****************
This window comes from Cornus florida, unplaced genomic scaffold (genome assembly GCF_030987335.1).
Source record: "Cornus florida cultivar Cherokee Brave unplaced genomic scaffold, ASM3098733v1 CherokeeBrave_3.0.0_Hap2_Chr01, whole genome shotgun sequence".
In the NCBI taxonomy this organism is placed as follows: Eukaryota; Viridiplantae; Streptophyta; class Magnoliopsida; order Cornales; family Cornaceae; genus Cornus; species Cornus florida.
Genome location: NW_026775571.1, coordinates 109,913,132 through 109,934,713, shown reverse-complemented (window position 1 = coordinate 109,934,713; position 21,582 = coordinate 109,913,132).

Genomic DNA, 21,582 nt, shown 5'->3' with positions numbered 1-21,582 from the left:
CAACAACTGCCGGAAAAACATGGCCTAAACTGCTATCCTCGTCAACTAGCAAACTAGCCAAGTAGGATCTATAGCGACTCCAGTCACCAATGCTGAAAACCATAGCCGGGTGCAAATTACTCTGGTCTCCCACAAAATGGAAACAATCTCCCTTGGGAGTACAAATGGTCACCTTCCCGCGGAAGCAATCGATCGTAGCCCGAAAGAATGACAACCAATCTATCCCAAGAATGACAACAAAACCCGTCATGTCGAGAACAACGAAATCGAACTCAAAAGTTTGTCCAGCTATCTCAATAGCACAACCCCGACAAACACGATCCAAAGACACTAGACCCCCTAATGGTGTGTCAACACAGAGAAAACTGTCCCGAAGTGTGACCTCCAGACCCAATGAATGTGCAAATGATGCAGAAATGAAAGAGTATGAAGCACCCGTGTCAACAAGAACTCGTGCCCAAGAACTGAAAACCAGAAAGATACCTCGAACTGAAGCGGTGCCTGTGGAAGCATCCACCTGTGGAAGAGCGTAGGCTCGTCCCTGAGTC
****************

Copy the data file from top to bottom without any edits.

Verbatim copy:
This window comes from Cornus florida, unplaced genomic scaffold (genome assembly GCF_030987335.1).
Source record: "Cornus florida cultivar Cherokee Brave unplaced genomic scaffold, ASM3098733v1 CherokeeBrave_3.0.0_Hap2_Chr01, whole genome shotgun sequence".
In the NCBI taxonomy this organism is placed as follows: Eukaryota; Viridiplantae; Streptophyta; class Magnoliopsida; order Cornales; family Cornaceae; genus Cornus; species Cornus florida.
Genome location: NW_026775571.1, coordinates 109,913,132 through 109,934,713, shown reverse-complemented (window position 1 = coordinate 109,934,713; position 21,582 = coordinate 109,913,132).

Genomic DNA, 21,582 nt, shown 5'->3' with positions numbered 1-21,582 from the left:
CAACAACTGCCGGAAAAACATGGCCTAAACTGCTATCCTCGTCAACTAGCAAACTAGCCAAGTAGGATCTATAGCGACTCCAGTCACCAATGCTGAAAACCATAGCCGGGTGCAAATTACTCTGGTCTCCCACAAAATGGAAACAATCTCCCTTGGGAGTACAAATGGTCACCTTCCCGCGGAAGCAATCGATCGTAGCCCGAAAGAATGACAACCAATCTATCCCAAGAATGACAACAAAACCCGTCATGTCGAGAACAACGAAATCGAACTCAAAAGTTTGTCCAGCTATCTCAATAGCACAACCCCGACAAACACGATCCAAAGACACTAGACCCCCTAATGGTGTGTCAACACAGAGAAAACTGTCCCGAAGTGTGACCTCCAGACCCAATGAATGTGCAAATGATGCAGAAATGAAAGAGTATGAAGCACCCGTGTCAACAAGAACTCGTGCCCAAGAACTGAAAACCAGAAAGATACCTCGAACTGAAGCGGTGCCTGTGGAAGCATCCACCTGTGGAAGAGCGTAGGCTCGTCCCTGAGTC